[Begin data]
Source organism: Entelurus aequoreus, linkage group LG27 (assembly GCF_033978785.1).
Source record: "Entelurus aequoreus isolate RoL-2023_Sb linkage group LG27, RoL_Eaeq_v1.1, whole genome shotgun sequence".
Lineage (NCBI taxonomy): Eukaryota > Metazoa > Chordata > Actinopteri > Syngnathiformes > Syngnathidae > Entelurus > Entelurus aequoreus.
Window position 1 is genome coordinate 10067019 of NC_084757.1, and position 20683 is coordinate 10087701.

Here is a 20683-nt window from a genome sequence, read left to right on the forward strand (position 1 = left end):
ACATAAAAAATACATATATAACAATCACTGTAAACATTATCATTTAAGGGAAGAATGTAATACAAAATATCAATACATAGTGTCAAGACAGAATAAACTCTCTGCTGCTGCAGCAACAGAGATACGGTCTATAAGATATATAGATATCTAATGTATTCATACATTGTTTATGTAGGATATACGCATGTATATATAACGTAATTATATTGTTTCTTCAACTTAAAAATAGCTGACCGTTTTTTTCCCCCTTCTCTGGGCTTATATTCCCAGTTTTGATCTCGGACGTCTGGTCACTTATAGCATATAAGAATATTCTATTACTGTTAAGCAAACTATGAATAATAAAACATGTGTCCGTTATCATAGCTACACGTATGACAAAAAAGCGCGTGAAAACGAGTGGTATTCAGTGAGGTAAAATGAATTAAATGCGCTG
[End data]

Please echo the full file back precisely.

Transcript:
Source organism: Entelurus aequoreus, linkage group LG27 (assembly GCF_033978785.1).
Source record: "Entelurus aequoreus isolate RoL-2023_Sb linkage group LG27, RoL_Eaeq_v1.1, whole genome shotgun sequence".
Lineage (NCBI taxonomy): Eukaryota > Metazoa > Chordata > Actinopteri > Syngnathiformes > Syngnathidae > Entelurus > Entelurus aequoreus.
Window position 1 is genome coordinate 10067019 of NC_084757.1, and position 20683 is coordinate 10087701.

Here is a 20683-nt window from a genome sequence, read left to right on the forward strand (position 1 = left end):
ACATAAAAAATACATATATAACAATCACTGTAAACATTATCATTTAAGGGAAGAATGTAATACAAAATATCAATACATAGTGTCAAGACAGAATAAACTCTCTGCTGCTGCAGCAACAGAGATACGGTCTATAAGATATATAGATATCTAATGTATTCATACATTGTTTATGTAGGATATACGCATGTATATATAACGTAATTATATTGTTTCTTCAACTTAAAAATAGCTGACCGTTTTTTTCCCCCTTCTCTGGGCTTATATTCCCAGTTTTGATCTCGGACGTCTGGTCACTTATAGCATATAAGAATATTCTATTACTGTTAAGCAAACTATGAATAATAAAACATGTGTCCGTTATCATAGCTACACGTATGACAAAAAAGCGCGTGAAAACGAGTGGTATTCAGTGAGGTAAAATGAATTAAATGCGCTG